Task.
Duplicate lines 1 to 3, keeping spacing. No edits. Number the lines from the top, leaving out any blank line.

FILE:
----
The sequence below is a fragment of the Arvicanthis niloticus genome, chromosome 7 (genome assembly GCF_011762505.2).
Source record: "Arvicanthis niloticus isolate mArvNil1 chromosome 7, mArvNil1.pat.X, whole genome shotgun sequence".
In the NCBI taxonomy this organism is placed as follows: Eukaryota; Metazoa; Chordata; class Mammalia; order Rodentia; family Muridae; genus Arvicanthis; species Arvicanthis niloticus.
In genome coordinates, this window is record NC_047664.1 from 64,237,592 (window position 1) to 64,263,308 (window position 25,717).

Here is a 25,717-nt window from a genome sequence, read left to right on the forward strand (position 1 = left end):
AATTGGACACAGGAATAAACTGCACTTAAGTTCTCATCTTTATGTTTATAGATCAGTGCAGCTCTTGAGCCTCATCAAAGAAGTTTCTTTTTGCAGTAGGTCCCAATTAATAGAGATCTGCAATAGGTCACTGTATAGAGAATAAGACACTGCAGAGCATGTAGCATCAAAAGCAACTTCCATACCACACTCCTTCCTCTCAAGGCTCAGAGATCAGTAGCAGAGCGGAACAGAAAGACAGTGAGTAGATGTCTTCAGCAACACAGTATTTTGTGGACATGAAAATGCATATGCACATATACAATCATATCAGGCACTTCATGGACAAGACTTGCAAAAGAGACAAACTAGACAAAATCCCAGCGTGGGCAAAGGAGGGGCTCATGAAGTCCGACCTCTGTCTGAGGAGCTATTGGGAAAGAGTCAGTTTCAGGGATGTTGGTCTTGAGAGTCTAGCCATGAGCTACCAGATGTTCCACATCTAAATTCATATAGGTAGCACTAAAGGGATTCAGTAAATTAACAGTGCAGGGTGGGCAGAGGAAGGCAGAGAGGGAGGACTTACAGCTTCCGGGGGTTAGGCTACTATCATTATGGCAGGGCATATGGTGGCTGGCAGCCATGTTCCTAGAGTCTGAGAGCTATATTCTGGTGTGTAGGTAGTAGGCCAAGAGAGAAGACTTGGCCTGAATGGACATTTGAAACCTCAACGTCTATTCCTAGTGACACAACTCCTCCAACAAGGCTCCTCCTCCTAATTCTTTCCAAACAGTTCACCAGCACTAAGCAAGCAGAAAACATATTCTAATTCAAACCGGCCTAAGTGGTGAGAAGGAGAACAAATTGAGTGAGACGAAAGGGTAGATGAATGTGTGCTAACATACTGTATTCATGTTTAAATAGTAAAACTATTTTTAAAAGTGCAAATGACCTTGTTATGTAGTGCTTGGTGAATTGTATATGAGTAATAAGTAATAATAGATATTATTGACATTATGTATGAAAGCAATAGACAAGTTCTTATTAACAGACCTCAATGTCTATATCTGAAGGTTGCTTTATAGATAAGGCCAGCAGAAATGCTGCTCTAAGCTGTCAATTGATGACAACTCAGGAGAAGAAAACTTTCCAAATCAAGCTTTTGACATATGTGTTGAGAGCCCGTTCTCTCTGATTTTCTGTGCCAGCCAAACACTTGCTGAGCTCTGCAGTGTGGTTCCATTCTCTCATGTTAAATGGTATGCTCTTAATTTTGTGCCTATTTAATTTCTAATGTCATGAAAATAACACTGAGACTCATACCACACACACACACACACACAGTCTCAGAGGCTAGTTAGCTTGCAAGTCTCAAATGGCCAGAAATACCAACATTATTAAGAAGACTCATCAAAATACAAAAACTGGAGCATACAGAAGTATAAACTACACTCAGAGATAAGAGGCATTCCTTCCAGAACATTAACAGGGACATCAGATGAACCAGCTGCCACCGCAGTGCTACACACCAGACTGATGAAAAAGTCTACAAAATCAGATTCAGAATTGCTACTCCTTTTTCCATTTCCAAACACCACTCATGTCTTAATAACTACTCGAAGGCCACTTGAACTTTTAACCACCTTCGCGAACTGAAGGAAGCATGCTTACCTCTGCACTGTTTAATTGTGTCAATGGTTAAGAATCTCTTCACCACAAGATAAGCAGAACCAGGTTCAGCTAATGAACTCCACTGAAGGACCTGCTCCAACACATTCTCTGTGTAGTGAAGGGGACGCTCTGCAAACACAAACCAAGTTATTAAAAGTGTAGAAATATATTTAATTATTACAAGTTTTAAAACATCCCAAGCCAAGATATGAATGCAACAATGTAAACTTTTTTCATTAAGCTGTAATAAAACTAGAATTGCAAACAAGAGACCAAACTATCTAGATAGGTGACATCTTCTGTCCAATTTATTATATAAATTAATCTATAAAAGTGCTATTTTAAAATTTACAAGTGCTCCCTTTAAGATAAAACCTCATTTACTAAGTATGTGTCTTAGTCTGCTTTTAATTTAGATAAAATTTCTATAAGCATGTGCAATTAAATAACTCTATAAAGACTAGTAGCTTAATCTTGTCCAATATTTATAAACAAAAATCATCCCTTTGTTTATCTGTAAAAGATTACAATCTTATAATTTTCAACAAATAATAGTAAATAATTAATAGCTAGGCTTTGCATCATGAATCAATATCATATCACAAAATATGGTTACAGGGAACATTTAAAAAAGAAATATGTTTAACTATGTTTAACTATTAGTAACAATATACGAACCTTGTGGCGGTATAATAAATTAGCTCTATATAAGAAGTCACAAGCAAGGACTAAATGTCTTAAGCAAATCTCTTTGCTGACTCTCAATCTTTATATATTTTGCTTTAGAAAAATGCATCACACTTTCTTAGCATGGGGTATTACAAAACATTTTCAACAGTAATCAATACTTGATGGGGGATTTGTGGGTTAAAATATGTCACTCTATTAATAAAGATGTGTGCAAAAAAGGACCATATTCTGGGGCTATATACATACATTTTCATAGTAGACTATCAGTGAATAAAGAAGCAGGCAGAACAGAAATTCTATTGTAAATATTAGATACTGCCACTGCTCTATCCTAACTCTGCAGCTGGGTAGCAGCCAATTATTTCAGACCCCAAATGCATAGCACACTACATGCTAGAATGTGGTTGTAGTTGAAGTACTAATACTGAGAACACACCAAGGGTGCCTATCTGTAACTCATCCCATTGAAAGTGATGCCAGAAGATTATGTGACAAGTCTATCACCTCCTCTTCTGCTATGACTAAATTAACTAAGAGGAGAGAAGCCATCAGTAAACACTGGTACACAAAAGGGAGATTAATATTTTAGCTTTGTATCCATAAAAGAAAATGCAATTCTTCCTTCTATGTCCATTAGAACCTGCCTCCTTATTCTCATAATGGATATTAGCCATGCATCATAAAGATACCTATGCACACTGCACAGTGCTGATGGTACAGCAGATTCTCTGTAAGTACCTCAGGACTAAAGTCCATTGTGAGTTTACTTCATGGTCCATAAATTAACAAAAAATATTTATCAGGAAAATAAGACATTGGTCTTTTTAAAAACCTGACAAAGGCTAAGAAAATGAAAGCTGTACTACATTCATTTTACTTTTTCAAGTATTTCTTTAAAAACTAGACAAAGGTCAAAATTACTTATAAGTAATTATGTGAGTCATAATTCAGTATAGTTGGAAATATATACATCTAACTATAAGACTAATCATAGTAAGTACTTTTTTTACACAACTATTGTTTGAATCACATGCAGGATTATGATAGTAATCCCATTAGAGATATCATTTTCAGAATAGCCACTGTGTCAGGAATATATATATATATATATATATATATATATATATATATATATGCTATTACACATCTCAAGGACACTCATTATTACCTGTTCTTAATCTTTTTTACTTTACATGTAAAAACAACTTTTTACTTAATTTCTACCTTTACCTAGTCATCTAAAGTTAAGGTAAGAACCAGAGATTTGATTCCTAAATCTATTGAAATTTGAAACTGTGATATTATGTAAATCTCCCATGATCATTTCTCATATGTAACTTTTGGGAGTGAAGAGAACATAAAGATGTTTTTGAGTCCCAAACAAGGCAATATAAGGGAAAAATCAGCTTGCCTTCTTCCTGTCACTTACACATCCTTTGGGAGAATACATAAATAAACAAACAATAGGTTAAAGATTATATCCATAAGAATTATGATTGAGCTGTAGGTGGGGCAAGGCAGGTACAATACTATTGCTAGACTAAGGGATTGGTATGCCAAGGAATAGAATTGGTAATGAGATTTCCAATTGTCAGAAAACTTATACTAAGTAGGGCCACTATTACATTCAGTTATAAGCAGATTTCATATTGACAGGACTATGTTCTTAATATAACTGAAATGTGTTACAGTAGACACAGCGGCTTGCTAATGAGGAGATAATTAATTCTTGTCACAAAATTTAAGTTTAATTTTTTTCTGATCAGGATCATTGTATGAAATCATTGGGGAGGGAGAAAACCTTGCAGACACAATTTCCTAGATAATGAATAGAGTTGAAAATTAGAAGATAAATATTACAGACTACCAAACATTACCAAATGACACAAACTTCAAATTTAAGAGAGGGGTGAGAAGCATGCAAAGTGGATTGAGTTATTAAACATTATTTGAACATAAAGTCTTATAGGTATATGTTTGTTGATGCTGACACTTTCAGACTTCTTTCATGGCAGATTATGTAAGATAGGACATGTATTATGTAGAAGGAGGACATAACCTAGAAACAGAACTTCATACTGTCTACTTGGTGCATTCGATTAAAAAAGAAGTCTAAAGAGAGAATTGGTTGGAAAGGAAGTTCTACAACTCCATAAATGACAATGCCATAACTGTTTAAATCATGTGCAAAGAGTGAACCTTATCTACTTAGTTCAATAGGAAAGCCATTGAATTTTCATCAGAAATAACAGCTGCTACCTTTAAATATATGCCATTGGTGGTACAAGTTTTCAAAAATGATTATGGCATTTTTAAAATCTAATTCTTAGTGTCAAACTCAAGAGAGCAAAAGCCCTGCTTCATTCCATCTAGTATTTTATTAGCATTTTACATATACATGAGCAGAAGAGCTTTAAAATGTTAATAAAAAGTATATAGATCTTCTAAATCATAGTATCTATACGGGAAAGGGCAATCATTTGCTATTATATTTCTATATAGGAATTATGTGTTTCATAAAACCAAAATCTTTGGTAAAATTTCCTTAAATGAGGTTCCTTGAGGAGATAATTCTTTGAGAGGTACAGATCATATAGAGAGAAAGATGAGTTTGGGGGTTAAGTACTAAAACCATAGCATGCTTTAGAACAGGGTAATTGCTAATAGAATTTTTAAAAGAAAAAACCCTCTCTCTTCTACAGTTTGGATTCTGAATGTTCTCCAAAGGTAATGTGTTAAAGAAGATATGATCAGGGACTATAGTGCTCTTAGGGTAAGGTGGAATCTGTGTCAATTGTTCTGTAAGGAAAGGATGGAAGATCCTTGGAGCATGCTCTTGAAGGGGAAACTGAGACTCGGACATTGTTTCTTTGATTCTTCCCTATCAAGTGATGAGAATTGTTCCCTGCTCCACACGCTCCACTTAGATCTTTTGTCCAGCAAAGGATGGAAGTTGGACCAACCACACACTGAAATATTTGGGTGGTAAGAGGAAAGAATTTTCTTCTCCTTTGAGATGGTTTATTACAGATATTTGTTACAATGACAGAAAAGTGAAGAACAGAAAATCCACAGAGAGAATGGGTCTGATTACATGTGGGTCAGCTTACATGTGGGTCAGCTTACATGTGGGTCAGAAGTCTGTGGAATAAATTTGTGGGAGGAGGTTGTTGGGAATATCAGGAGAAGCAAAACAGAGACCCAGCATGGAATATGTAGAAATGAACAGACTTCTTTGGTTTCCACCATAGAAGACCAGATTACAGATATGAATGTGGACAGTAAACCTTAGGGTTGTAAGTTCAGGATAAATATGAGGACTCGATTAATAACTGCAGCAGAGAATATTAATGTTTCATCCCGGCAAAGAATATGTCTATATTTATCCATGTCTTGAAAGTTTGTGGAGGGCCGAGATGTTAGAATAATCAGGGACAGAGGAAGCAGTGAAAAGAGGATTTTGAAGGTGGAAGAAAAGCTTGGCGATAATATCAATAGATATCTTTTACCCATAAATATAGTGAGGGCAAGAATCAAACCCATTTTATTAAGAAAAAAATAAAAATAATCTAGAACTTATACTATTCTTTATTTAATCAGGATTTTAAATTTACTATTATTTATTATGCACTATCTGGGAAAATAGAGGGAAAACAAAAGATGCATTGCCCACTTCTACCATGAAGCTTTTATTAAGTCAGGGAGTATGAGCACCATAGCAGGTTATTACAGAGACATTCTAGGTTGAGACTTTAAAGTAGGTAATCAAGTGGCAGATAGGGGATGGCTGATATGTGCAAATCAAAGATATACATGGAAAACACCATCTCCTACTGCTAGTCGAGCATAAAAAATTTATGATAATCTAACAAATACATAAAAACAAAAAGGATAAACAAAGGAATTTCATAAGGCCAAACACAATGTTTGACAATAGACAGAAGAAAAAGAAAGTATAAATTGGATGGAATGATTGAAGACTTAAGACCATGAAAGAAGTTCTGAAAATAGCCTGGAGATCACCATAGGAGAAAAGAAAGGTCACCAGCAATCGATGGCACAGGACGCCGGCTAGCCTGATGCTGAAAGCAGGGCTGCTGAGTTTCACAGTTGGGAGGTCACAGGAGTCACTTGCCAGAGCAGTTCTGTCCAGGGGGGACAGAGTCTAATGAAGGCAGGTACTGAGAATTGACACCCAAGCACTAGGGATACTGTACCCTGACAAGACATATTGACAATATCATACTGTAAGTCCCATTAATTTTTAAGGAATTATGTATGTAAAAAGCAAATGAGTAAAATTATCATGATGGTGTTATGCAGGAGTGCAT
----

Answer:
The sequence below is a fragment of the Arvicanthis niloticus genome, chromosome 7 (genome assembly GCF_011762505.2).
Source record: "Arvicanthis niloticus isolate mArvNil1 chromosome 7, mArvNil1.pat.X, whole genome shotgun sequence".
In the NCBI taxonomy this organism is placed as follows: Eukaryota; Metazoa; Chordata; class Mammalia; order Rodentia; family Muridae; genus Arvicanthis; species Arvicanthis niloticus.